The trip to Walsall was hugely important. Watford had gathered momentum from two good results and needed it to carry onto the seemingly easy fixtures of Franchise and Bradford. Yes, Walsall are hardly the most challenging of teams, but the quality of the side has little to do with the importance of the fixture. As it happens Watford won with a fifteenth minute goal from Lee Cook, in for the injured Bouazza.
The final game of the month was the home fixture against the already doomed Franchise. It says a lot about a team when you can play poorly and still beat them 4-0. However as Ollie Phillips says, goals make the game and thus we all came away pretty happy. Special mention goes to Lee Cook who had probably his best performance of the season, scoring one and setting up another of Watford's four goals. One final point - how red is Dean Lewington's hair? Does our boss have some kind of Scottish heritage? I need answers!
So...players. Two of note this month. Firstly, Jerel Ifil has come in and done a fine job, the highlight being the best-timed tackle I've seen (or at least can remember) against Preston. He's looked firm, fast and overall bloody big. His defence partnership with Sean Dyche (perhaps worth a new contract?) has leaked just two goals. They've certainly looked better than the Cox and Gayle partnership (some might say because Ifil and Dyche are actually centre backs) although it remains to be seen whether their partnership will continue when Gayle returns.
Micah Hyde has also come out of his comatose state this month. For many months a seemingly bored and impassionate player, Hyde has given some spirited performances of late. Although still not his best, it's good to see the Micah of old. The question has to be asked - is he playing for a contract? Or perhaps putting himself in the shop window (he hasn't done himself any favours over the last year or so)?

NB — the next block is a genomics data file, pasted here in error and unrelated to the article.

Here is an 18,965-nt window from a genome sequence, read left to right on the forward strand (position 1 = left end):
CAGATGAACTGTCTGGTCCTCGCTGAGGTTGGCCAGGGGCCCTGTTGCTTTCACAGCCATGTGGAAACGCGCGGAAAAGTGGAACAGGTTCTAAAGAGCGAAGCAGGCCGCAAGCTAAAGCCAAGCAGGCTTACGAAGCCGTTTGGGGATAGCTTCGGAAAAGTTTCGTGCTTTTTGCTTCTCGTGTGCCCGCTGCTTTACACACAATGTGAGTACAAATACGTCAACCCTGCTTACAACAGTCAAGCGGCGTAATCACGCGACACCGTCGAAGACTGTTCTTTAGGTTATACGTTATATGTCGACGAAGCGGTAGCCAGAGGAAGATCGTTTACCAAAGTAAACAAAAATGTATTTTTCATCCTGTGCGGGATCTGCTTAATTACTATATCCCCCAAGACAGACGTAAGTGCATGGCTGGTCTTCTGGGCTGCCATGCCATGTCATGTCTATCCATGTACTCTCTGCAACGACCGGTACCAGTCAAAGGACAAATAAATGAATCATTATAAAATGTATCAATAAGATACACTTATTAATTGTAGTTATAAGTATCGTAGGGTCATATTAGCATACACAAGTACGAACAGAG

Wayne Brown has also gone out on loan again - this time to Colchester. I can't help but feel sorry for Wayne. Bought following a hugely successful loan spell and anticipating the departure of both Cox and Gayle he hasn't had a chance to play his preferred position of left centre back, only slotting in at left back. Whether he'll be at Watford next season remains to be seen.
Last month I spoke of my level of mistrust for the Russo Brothers, in that I'm scared of people who try to make football clubs into investments. So far they haven't exactly much to repair this problem having implemented a business plan that has resulted in the sacking of four members of staff, the most noteworthy being Charlie Coultham. I have had little dealing with Charlie but he is regarded as one of the Watford "characters" that made this club special. His redundancy seems to many to be another step towards a soulless corporate image. I know the Russo have invested a significant amount in the club, but one does feel it's a bit early for them to start ringing the changes.
This month has been rather quiet overall. The most significant feature of February has been the Carling Cup Final won by Middlesborough. One does have to wonder why League clubs don't put more emphasis on this. In a competition which is shunned by most of the top clubs and is generally contested by two lesser Premiership clubs, it is slightly puzzling that the League clubs don't attempt to go for the financial incentive and passport to Europe offered by the League Cup.
I'll sign off by saying this - Stan, you're welcome to "dog" in the New Forest, as long as you don't come anywhere near me....